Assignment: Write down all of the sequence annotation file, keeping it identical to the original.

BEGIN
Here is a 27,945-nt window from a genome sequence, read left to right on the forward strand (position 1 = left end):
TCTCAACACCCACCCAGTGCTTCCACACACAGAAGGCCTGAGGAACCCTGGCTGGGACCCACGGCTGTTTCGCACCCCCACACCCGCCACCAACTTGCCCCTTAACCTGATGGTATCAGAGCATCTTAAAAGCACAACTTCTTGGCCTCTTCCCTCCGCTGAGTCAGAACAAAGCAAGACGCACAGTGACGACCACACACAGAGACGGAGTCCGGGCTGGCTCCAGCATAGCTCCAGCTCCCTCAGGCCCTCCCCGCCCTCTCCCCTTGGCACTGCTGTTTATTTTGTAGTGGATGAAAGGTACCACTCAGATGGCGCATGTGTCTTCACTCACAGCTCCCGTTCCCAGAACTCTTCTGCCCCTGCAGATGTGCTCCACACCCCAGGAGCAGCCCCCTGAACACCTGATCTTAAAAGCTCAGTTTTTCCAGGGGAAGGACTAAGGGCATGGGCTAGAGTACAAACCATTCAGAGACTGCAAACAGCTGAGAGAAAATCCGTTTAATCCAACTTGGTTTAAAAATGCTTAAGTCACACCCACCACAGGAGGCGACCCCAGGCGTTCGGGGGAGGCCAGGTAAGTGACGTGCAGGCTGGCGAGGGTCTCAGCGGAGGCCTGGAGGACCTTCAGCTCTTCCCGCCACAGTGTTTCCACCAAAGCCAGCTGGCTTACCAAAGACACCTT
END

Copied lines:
Here is a 27,945-nt window from a genome sequence, read left to right on the forward strand (position 1 = left end):
TCTCAACACCCACCCAGTGCTTCCACACACAGAAGGCCTGAGGAACCCTGGCTGGGACCCACGGCTGTTTCGCACCCCCACACCCGCCACCAACTTGCCCCTTAACCTGATGGTATCAGAGCATCTTAAAAGCACAACTTCTTGGCCTCTTCCCTCCGCTGAGTCAGAACAAAGCAAGACGCACAGTGACGACCACACACAGAGACGGAGTCCGGGCTGGCTCCAGCATAGCTCCAGCTCCCTCAGGCCCTCCCCGCCCTCTCCCCTTGGCACTGCTGTTTATTTTGTAGTGGATGAAAGGTACCACTCAGATGGCGCATGTGTCTTCACTCACAGCTCCCGTTCCCAGAACTCTTCTGCCCCTGCAGATGTGCTCCACACCCCAGGAGCAGCCCCCTGAACACCTGATCTTAAAAGCTCAGTTTTTCCAGGGGAAGGACTAAGGGCATGGGCTAGAGTACAAACCATTCAGAGACTGCAAACAGCTGAGAGAAAATCCGTTTAATCCAACTTGGTTTAAAAATGCTTAAGTCACACCCACCACAGGAGGCGACCCCAGGCGTTCGGGGGAGGCCAGGTAAGTGACGTGCAGGCTGGCGAGGGTCTCAGCGGAGGCCTGGAGGACCTTCAGCTCTTCCCGCCACAGTGTTTCCACCAAAGCCAGCTGGCTTACCAAAGACACCTT